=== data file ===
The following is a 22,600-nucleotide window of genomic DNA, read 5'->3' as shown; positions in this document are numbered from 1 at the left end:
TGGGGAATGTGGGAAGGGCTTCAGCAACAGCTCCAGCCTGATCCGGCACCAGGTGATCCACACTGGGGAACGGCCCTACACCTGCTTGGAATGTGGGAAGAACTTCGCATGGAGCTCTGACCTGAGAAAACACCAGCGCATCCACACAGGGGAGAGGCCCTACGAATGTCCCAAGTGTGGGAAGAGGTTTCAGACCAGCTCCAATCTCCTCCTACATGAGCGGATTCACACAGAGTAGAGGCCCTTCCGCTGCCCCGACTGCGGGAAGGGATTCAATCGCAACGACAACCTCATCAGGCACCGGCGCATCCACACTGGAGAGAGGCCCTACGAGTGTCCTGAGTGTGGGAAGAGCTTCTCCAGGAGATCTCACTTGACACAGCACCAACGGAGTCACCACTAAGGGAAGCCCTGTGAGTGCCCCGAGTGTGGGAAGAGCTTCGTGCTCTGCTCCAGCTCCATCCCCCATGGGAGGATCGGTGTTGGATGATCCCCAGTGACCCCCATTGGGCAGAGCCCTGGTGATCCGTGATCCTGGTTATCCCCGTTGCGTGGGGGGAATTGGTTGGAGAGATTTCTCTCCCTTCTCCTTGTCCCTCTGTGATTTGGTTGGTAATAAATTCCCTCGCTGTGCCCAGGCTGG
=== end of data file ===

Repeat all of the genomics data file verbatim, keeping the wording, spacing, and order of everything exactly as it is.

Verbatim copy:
The following is a 22,600-nucleotide window of genomic DNA, read 5'->3' as shown; positions in this document are numbered from 1 at the left end:
TGGGGAATGTGGGAAGGGCTTCAGCAACAGCTCCAGCCTGATCCGGCACCAGGTGATCCACACTGGGGAACGGCCCTACACCTGCTTGGAATGTGGGAAGAACTTCGCATGGAGCTCTGACCTGAGAAAACACCAGCGCATCCACACAGGGGAGAGGCCCTACGAATGTCCCAAGTGTGGGAAGAGGTTTCAGACCAGCTCCAATCTCCTCCTACATGAGCGGATTCACACAGAGTAGAGGCCCTTCCGCTGCCCCGACTGCGGGAAGGGATTCAATCGCAACGACAACCTCATCAGGCACCGGCGCATCCACACTGGAGAGAGGCCCTACGAGTGTCCTGAGTGTGGGAAGAGCTTCTCCAGGAGATCTCACTTGACACAGCACCAACGGAGTCACCACTAAGGGAAGCCCTGTGAGTGCCCCGAGTGTGGGAAGAGCTTCGTGCTCTGCTCCAGCTCCATCCCCCATGGGAGGATCGGTGTTGGATGATCCCCAGTGACCCCCATTGGGCAGAGCCCTGGTGATCCGTGATCCTGGTTATCCCCGTTGCGTGGGGGGAATTGGTTGGAGAGATTTCTCTCCCTTCTCCTTGTCCCTCTGTGATTTGGTTGGTAATAAATTCCCTCGCTGTGCCCAGGCTGG